The following description of the Houzewaana of 1.e Vaillant, and the "Boschesman of Barrow, is compiled from the accounts of these writers, and of M. M. Peron, and Le Sueur, in a former volume of the Journal de Physique and in the Bulletin of the Societè Philomathique. 1. The Boschesmen, or people of the back woods, are only found in the country, north, north west, and north east of the Cape of Good Hope, in the great Karoo, the mountains of Shewberg, and the country of Candebo. They border on the Caffres or Hottentots, with whom they are generally at war. They occupy a large tract of country. 2. They have no cities or houses; or any well characterized marks of civilization. They live chiefly in caves, and holes in the rocks; but they herd together in kraals or villages, and hunt in packs; their arms are bows and arrows, and sticks; they have no language intelligible to, or acquirable by the European; they have no marks of religion or worship; they learn with difficulty when brought to the Cape, a few Dutch words; they have no sense of modesty, either as to their persons, or the gratification of their desires. 3. They are the most homely of the human species: their eyes are small, piercing, always in motion; their stature seldom exceeding fifty-two inches English; they have the leaden colour of the Malay, and are not so black as the Hottentots; their face appears to be all forehead, and has many characters of the monkey; they have properly no nose, their nostrils are broad but very slightly prominent above the face; their lips are very thick and projecting; their eyebrows are somewhat like the Chinese, and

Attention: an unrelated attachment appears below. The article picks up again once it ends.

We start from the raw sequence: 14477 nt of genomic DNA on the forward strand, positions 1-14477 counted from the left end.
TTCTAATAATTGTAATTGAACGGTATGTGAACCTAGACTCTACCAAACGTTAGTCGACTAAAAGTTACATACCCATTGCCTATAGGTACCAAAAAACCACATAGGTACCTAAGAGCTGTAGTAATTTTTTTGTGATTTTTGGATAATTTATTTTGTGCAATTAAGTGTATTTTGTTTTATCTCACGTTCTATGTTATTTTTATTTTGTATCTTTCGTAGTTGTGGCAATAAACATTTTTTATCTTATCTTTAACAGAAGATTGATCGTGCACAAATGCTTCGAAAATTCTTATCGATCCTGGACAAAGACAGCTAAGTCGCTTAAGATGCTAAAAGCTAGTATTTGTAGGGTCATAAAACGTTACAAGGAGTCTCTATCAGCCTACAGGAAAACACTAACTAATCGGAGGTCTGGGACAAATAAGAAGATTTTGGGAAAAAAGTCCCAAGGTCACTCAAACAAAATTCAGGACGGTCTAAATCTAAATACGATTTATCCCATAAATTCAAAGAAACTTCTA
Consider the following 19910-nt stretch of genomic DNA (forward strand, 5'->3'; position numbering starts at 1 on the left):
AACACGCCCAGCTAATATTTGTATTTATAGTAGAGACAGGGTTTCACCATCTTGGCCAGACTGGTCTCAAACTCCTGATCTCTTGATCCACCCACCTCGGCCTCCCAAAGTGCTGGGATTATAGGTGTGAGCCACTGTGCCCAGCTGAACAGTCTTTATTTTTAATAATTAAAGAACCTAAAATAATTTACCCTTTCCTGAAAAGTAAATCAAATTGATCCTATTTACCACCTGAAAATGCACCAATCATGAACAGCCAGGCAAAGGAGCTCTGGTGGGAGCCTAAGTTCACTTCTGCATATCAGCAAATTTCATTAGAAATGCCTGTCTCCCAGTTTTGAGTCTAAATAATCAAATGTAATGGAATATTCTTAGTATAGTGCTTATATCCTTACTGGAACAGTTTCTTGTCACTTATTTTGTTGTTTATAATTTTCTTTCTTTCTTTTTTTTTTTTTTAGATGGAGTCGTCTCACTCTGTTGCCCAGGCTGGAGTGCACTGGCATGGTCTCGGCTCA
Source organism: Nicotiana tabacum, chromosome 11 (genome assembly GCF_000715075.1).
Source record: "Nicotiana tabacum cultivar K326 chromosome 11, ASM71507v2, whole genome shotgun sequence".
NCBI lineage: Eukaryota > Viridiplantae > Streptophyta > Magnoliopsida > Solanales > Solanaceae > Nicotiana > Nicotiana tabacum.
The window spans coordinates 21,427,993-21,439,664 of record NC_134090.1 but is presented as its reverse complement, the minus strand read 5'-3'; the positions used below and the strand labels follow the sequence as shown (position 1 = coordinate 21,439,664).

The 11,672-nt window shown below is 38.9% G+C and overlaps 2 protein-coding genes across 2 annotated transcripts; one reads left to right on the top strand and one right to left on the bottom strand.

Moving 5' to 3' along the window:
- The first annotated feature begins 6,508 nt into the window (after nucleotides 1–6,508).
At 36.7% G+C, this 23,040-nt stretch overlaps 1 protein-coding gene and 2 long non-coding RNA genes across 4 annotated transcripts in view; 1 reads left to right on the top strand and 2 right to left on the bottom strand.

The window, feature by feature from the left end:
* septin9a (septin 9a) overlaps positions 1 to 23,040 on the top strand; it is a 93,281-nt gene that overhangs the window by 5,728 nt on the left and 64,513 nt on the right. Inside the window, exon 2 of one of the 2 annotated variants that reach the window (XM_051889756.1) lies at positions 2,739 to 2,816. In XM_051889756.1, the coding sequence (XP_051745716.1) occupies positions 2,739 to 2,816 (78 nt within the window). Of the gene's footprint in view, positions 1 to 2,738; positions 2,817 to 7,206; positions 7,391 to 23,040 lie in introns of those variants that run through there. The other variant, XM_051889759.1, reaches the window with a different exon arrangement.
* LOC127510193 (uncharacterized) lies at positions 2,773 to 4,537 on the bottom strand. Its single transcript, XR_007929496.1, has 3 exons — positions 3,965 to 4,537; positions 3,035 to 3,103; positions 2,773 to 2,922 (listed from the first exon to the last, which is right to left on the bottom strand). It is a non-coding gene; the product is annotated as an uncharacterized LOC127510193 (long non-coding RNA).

join, being somewhat rounded and not terminating in an angle like the European; they have hair curled, but so short as to appear at first view as if they were shaved; they are active, but not equal to the white man in strength, though hardy, and capable of bearing much fatigue. 4. Their women have not, as commonly supposed, a “tablier” or flap that covers the pudenda, but a funicular appendage attached by a strait peduncle, to the upper part of the labia pudendi, which increases in thickness as it descends, and in adults is about four inches and a half or five inches in length, covering the lower part of the labia: it is of a reddish colour, in substance like the skin of the dartos, it is somewhat like a large dependent penis, soft, extensible, wrinkled, devoid of hair, slit or bifid from about the mid length to its extremity, so that the two halves can be thrown over the labia pudendi on each side, when the female lies down. This organ is not a clitoris, it is not a disease, for it is universal among them, nor is it the effect of mechanical handling or extension; young girls have it of size proportioned to their age. It covers the urinary passage, clitoris, and part of the entrance of the vagina. The females have their thighs rather thin, but their buttocks very prominent, large, and fat, and an adipose protuberance projects from behind on each buttock, so large and prominent that the feet of their infants rest upon it. These characters are lessened by commixture with men of other species, as with the Hottentots. Their breasts in the adult, swell out from the sternum, are then drawn in toward the middle, and swell out again, so as to be of the form of a calibash or gourd. On